Keep a checklist handy to ensure you have all you need before you head out to shoot a video

It’s easy to forget an essential item. So go over a check list before you start. Even experienced professionals do it. Here is a basic checklist:

1. Camera 2. Tapes/memory cards 3. Charged batteries 4. AC power supply 5. Microphones 6. Microphone batteries 7. Lens cap 8. Cables 9. Lens cleaning cloth

10. Headphones 11. White-balance cloth 12. Script 13. Tripod 14. Lens filters

Get some good close-up shots

You will be amazed at how close–up shots bring your production to life. Television is a close-up medium, so go for some meaningful close-ups of your subject or product–Imagine how good close–ups of facial expressions of people tell the story so effectively–it has so much more impact than a wider shot of the person.

Getting physically close to your subject is better than zooming in

When you want close-ups it’s better to get closer to the subject that you’re filming than zooming into a shot. You get a better visual perspective and also better sound quality.

Using a telephoto lens

Remember that if it is a close up shot you want using a telephoto lens is not necessarily the answer, unless the situation and subject demands such a shot. Some points to take note of: You lose depth of field as only things in a narrow range remain in focus; the shots can be jerkier than a wide angle shot and focussing is harder to do as everything is magnified.

Get multiple shots of a scene

Getting different perspectives and angles of a scene helps liven up a video while editing, as long as you don’t overdo it. It’s always good to have a choice of shots to choose from when the film is on the editing stage.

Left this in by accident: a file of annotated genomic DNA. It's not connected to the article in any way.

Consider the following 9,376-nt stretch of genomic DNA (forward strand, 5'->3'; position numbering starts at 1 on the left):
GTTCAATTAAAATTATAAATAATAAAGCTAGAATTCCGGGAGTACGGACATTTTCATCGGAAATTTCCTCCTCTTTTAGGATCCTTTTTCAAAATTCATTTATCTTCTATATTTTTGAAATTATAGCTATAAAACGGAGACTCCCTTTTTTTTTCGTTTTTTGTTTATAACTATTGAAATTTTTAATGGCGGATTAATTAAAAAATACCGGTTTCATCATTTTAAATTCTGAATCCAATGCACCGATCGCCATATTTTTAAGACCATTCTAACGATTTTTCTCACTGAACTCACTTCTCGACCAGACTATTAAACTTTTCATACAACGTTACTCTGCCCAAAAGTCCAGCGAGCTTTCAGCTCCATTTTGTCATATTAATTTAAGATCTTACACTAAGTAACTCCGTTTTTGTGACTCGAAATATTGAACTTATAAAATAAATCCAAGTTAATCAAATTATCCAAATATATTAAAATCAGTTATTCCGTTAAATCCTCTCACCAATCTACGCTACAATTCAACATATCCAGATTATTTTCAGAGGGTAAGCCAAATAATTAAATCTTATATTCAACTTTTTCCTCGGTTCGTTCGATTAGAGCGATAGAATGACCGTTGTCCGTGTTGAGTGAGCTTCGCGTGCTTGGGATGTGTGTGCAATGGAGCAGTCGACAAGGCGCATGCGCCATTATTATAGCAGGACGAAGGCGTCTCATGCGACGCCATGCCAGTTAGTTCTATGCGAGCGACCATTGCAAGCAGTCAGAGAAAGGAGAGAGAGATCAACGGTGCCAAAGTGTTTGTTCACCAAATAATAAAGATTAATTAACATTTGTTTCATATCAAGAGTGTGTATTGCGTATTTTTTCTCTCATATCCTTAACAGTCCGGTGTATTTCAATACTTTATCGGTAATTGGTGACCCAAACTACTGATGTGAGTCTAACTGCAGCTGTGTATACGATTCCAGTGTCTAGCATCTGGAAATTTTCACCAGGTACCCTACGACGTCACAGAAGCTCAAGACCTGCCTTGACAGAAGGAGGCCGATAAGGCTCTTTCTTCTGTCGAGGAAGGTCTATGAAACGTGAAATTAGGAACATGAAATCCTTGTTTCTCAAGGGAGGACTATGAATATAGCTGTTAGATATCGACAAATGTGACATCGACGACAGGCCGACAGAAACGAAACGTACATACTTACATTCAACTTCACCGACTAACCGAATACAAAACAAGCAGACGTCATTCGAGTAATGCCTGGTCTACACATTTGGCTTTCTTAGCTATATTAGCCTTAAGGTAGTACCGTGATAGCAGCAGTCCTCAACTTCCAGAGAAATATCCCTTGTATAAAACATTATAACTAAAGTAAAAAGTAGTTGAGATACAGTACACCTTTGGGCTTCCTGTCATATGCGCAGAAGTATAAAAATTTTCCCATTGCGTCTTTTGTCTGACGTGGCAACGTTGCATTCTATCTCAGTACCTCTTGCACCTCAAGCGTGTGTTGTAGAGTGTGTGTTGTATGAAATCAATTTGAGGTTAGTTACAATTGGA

Film ‘cut-aways’ and not just your subject

While you are filming your subject take time to take shots of the surrounding scene that is relevant to the subject. These could be long shots of the scene or close-ups of objects, expressions or reactions of people around etc. These shots allow you to edit out parts that you don’t want and also remove the monotony of a single shot or view. But remember that such “cut-aways” should be appropriate to the subject or theme of the video.

Film at the same height as your subject

Adjust the height of your camera placement to match the height of what you’re filming, ie your camera has to be at the same ‘eye level’ to avoid distortion (unless you want the distortion for dramatic effect.)

When to use a tripod

Use a tripod when you need a steady shot. If you don’t have a tripod place the camera on a stable object such as a table etc. Remember the tripod you get should be meant for video cameras and not still cameras, also they should be able to carry the weight of your camera. Tripods range from small table top ones to large ones meant for heavier cameras. The locks on the tripod should be strong enough to hold the camera in any position, by themselves. It shouldn’t wobble while using the camera and you should be able to do smooth pans and tilts.

Don’t get carried away while editing

While editing use only the shots which are relevant to the subject or theme of the video. Keep in mind what the video is for and what it is expected to do. It is easy to get carried away by shots which looks beautiful but which may not be relevant to the story. Or you may be tempted to use such shots for longer than required. Editing means using only the shots you require. Dump shots which are out of focus, out of topic, bad sound quality, long pauses between one thing and the next etc. You have to make some hard decisions, but it is worth it when you get a clean, crisp video which tells the story effectively. Nothing is more tedious than watching a video that’s much longer than it needs to be.

Read the manual